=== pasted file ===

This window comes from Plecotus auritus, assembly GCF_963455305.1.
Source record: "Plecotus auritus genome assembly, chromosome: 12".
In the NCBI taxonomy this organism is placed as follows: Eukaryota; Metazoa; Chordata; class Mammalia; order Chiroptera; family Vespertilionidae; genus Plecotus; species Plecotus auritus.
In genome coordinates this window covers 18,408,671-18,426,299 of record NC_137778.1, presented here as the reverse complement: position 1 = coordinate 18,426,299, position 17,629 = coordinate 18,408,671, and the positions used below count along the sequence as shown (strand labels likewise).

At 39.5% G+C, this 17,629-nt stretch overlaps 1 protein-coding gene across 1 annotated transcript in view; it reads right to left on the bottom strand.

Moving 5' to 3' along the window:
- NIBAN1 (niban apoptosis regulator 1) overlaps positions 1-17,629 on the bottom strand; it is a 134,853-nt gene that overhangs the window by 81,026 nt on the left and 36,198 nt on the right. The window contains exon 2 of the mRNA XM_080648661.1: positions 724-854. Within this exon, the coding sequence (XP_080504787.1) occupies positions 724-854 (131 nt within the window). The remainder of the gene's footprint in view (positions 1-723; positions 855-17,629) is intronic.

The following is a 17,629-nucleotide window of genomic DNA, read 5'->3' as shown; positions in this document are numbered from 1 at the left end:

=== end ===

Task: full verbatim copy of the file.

This window comes from Plecotus auritus, assembly GCF_963455305.1.
Source record: "Plecotus auritus genome assembly, chromosome: 12".
In the NCBI taxonomy this organism is placed as follows: Eukaryota; Metazoa; Chordata; class Mammalia; order Chiroptera; family Vespertilionidae; genus Plecotus; species Plecotus auritus.
In genome coordinates this window covers 18,408,671-18,426,299 of record NC_137778.1, presented here as the reverse complement: position 1 = coordinate 18,426,299, position 17,629 = coordinate 18,408,671, and the positions used below count along the sequence as shown (strand labels likewise).

At 39.5% G+C, this 17,629-nt stretch overlaps 1 protein-coding gene across 1 annotated transcript in view; it reads right to left on the bottom strand.

Moving 5' to 3' along the window:
- NIBAN1 (niban apoptosis regulator 1) overlaps positions 1-17,629 on the bottom strand; it is a 134,853-nt gene that overhangs the window by 81,026 nt on the left and 36,198 nt on the right. The window contains exon 2 of the mRNA XM_080648661.1: positions 724-854. Within this exon, the coding sequence (XP_080504787.1) occupies positions 724-854 (131 nt within the window). The remainder of the gene's footprint in view (positions 1-723; positions 855-17,629) is intronic.

The following is a 17,629-nucleotide window of genomic DNA, read 5'->3' as shown; positions in this document are numbered from 1 at the left end: